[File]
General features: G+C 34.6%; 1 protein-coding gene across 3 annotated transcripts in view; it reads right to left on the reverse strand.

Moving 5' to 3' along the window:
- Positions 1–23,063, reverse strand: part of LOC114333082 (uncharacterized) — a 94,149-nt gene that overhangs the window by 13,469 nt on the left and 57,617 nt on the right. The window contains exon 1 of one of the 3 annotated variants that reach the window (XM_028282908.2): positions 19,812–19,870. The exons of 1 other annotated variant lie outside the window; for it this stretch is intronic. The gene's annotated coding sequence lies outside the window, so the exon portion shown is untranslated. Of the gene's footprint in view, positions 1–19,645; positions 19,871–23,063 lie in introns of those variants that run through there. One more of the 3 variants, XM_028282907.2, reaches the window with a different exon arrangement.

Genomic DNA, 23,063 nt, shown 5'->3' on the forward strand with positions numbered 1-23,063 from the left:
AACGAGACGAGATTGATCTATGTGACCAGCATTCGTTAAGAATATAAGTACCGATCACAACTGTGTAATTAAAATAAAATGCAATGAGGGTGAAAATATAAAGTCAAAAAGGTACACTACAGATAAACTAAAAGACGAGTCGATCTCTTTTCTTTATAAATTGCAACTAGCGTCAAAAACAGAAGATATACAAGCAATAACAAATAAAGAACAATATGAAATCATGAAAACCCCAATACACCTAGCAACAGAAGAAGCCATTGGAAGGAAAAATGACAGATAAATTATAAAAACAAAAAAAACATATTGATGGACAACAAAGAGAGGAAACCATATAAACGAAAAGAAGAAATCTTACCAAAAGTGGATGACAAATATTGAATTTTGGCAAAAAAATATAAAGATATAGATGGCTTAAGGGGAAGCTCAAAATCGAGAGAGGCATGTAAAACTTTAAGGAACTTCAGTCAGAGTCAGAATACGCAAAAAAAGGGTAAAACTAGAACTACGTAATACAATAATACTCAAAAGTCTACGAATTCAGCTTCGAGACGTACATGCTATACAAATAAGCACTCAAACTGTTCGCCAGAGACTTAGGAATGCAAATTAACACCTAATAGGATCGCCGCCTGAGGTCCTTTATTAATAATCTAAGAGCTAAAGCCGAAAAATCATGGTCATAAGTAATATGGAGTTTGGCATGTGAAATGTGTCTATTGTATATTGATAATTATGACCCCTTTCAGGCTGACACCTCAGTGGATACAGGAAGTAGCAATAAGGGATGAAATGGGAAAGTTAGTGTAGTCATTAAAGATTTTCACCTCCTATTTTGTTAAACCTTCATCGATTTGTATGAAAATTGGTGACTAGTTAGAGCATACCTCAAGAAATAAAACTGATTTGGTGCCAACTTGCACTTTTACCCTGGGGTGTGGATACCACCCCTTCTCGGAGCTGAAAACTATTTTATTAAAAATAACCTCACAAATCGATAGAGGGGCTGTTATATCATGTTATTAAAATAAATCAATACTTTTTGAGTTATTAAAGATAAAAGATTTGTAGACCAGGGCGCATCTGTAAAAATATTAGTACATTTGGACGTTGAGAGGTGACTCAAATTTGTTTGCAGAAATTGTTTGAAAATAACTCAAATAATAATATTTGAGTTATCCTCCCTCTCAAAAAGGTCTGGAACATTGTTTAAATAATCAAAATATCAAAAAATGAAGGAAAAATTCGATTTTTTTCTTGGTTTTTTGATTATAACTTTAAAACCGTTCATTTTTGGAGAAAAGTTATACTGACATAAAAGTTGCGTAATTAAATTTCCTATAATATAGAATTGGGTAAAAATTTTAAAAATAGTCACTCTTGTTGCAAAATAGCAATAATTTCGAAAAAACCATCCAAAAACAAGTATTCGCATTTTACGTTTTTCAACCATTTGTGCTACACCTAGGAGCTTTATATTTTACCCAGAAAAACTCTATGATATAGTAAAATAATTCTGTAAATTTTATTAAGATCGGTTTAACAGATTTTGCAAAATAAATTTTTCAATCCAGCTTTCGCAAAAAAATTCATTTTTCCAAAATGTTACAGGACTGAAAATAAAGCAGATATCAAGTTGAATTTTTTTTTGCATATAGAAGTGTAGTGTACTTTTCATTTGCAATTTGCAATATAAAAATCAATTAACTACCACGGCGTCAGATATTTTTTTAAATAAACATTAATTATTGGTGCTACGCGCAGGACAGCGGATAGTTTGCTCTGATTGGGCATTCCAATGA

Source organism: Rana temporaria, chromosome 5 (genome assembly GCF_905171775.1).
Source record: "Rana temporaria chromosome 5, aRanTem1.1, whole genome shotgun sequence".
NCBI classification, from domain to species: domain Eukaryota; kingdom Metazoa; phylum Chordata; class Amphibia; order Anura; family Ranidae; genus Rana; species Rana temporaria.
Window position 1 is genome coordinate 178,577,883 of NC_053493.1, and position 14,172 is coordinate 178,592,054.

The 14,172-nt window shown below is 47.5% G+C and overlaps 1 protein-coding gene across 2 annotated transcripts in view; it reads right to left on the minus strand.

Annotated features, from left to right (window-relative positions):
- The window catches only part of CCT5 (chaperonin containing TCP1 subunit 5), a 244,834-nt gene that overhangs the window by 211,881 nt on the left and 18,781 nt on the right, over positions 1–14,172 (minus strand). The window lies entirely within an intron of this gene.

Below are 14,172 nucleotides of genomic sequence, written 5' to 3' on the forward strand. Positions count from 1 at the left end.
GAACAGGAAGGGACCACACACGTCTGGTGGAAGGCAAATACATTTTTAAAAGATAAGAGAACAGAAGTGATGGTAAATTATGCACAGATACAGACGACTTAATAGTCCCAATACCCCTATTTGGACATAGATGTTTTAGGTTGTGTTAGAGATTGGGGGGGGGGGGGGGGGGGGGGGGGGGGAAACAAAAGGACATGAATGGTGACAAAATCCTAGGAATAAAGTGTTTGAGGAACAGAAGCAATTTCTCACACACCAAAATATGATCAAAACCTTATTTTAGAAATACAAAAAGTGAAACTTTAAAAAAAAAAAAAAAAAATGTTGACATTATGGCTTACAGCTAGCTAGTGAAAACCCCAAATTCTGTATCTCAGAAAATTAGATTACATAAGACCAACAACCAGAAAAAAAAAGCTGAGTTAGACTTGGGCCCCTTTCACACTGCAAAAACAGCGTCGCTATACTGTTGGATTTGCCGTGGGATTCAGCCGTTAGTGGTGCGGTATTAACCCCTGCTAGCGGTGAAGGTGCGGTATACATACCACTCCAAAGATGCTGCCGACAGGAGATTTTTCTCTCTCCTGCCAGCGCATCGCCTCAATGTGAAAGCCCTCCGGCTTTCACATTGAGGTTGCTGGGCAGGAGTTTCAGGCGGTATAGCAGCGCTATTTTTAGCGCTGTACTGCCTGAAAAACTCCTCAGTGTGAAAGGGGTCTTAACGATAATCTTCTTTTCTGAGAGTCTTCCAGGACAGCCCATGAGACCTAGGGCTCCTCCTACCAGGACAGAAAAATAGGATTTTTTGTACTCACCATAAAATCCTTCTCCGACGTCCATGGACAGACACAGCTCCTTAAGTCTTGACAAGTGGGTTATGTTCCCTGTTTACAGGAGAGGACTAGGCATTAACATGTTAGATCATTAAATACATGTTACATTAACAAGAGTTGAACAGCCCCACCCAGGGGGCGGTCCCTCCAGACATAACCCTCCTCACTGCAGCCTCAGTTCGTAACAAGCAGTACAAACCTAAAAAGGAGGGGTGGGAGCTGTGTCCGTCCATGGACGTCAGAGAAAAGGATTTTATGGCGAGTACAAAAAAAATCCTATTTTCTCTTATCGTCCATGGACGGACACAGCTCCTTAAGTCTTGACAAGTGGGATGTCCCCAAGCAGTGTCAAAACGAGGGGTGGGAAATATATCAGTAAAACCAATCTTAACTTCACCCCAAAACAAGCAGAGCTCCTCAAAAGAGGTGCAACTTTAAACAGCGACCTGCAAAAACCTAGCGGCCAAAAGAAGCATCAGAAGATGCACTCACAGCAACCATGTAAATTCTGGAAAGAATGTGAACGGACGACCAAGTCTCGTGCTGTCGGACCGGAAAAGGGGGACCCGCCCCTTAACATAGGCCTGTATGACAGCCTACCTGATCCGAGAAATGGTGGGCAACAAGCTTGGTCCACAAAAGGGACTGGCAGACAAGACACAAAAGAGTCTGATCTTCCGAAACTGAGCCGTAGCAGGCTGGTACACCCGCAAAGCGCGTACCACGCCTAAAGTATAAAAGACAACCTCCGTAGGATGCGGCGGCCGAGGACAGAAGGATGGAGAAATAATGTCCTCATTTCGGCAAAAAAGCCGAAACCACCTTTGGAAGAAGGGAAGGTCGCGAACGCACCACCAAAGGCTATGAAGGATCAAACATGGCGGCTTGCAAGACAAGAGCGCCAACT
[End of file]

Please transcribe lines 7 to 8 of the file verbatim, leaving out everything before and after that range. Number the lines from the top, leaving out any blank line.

Source record: "Rana temporaria chromosome 5, aRanTem1.1, whole genome shotgun sequence".
NCBI classification, from domain to species: domain Eukaryota; kingdom Metazoa; phylum Chordata; class Amphibia; order Anura; family Ranidae; genus Rana; species Rana temporaria.